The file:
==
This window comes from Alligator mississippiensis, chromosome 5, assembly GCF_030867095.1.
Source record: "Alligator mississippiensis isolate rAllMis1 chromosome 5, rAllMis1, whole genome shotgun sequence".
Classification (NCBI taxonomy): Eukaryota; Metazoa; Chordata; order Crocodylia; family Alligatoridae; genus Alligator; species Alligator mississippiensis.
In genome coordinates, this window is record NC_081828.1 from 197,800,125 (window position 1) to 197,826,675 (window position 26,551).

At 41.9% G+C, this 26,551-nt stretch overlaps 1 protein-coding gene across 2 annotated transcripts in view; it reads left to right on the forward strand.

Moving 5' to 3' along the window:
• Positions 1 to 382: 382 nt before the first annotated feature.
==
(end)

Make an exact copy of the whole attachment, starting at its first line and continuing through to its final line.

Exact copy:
This window comes from Alligator mississippiensis, chromosome 5, assembly GCF_030867095.1.
Source record: "Alligator mississippiensis isolate rAllMis1 chromosome 5, rAllMis1, whole genome shotgun sequence".
Classification (NCBI taxonomy): Eukaryota; Metazoa; Chordata; order Crocodylia; family Alligatoridae; genus Alligator; species Alligator mississippiensis.
In genome coordinates, this window is record NC_081828.1 from 197,800,125 (window position 1) to 197,826,675 (window position 26,551).

At 41.9% G+C, this 26,551-nt stretch overlaps 1 protein-coding gene across 2 annotated transcripts in view; it reads left to right on the forward strand.

Moving 5' to 3' along the window:
• Positions 1 to 382: 382 nt before the first annotated feature.